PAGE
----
As enjoyable as it may be, this is not a scenario that causes Kirby to break a sweat. Just two pages after the splash title, he has already given us another one panel page. This is a fairly silly drawing of Ben and Johnny dancing for joy at the news that they can go on a trip. The King is spinning his wheels here.

FF#80 page 6 Totem

Page six above is also a splash, featuring a fairly dramatic rendering of the titular Totem. It’s a powerful and slick drawing, showing the solidity and weight of the creature but nothing Earth-shaking is going on in the picture. It’s a static pose, full frontal with no foreshortening. Just on a wild guess, I would estimate that this page took Kirby about 45 minutes or less to draw, but I could be mistaken.

Now, Keep in mind that this book was conceived shortly after Kirby reportedly had decided, due to his disagreements with Martin Goodman and Stan Lee not to give Marvel any more exciting new properties. Although Kirby is still delivering a solid book with FF#80, there does seem to be a reduction in enthusiasm and very little flexing of creative muscle on his part.

FF#80 pg12

Throughout the comic, the panel count never exceeds five, with many pages having between three and four panels. This five-panel page twelve above is OK, with the first panel being strongest, a nice composition of Johnny flying towards us in forced perspective with Reed and Johnny following, but the remainder doesn’t do much for me by Kirby standards.

FF80 pg13

This four-panel page 13 above is also fairly strong, but there is a minimum of detail other than “Krackle” and force lines. There is little suggestion of deep space, which certainly saves the artist’s time. The last panel has too much empty space in it for my viewing pleasure.

Page 18 below is for me the best balanced, most successful and most exciting of the book. Panel two is a miniature deep space wonder as the car line of Native Americans move towards us through the canyon. In the third panel, Kirby is using figures and shapes to create a climactic composition. The circular composition swirls with excitement as the Indians circle the Totem, uselessly firing automatic weapons at it.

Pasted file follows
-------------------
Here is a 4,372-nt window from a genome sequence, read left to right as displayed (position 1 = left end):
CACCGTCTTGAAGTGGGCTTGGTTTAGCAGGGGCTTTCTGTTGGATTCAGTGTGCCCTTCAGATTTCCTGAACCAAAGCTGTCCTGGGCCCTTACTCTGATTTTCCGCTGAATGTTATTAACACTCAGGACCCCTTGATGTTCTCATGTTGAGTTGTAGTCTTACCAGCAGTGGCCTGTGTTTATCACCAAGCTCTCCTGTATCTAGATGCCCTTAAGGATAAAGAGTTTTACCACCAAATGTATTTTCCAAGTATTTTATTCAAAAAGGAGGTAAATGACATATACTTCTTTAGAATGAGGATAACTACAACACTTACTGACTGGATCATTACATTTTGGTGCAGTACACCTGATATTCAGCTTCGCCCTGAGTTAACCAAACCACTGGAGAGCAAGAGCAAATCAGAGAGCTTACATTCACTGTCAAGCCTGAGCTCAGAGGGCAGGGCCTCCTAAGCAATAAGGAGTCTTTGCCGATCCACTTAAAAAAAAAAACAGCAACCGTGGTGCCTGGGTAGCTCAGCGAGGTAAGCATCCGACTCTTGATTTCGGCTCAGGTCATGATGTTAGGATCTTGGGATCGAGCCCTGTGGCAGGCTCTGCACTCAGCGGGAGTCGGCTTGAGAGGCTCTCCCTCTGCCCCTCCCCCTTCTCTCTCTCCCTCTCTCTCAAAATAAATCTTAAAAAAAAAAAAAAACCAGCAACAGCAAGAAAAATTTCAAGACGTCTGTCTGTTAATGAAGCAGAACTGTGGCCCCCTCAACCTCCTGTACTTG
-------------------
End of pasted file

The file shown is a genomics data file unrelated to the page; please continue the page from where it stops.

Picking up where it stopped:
FF#80 pg18

In the end, it is discovered that the Totem is merely a robot with oil-land grabbing intent, but the actual Totem spirit of Tomazooma does appear in the final panel, proving that the spirit world is potent.

In retrospect, when we read stories like this one, we see a clear indication that the end of Kirby’s run at Marvel was near.

All pages from Fantastic Four #80

Jack Kirby, Stan Lee, Joe Sinnott


Colletta’s Inking Gems


As a jack Kirby inker, Vince Colletta has gotten a lot of flak for certain aspects of his craft. Most notable would be his tendencies to simplify Kirby’s elaborate architecture and figure work, black it out or in some cases erase it completely.

I thought that I would display some of Colletta’s better work for this entry. The first example is from Thor#137. For the sake of studying the inking here, it is wonderful to utilize these  original art pages displayed on the Heritage Auction website, which also contain fragments of Kirby’s margin notes, much of which sadly have been trimmed off.

Thor 137

Here above is a panel taking up more than half a page, and Kirby’s composition is one that in my opinion puts him in a league with classic painters like Tiepolo or Velasquez when it comes to the complex arrangement of figures in motion intertwined.

The composition is set up so that the reader’s eye will find its way to Thor’s besieged form in the center. The eye enters at upper left and moves downward and to the right, but each figure is an anatomical marvel of kinetic energy. Mark the warrior with the spear melding with the one with the spiked club and then check out the one suspended upside down in the air in front of Thor. Our hero’s torso is much too long, but we suspend belief for the sake of action.

Colletta’s pen line and brush are sleek and sinuous and his use of black spotting is exceptional. Known mostly for his crow quill pen line, the inker’s facile use of the brush can be admired most notably in the highlights on the armor of the large figure at bottom center. We tend to see Colletta’s brush when there are embellishments like the sheen of armor or more subtle and sinuous strokes of black such as hair and feather.

A H trolls-1

The next sample, seen above is from Thor #139, wherein we witness Ulik the Troll holding Thor’s hammer as a well as a replica of that mighty weapon. Here again, we are treated to some masterful black spotting as well as splendid brushwork in the Troll’s hair and beard. As many of Kirby’s compositions are, this is a very busy panel which we are intended to see in color, but Kirby’s spotting of strong areas of black drawing and Colletta’s professional inking enable our eyes, even at the black and white stage to separate the various shape masses from one another.

A H Thor magicians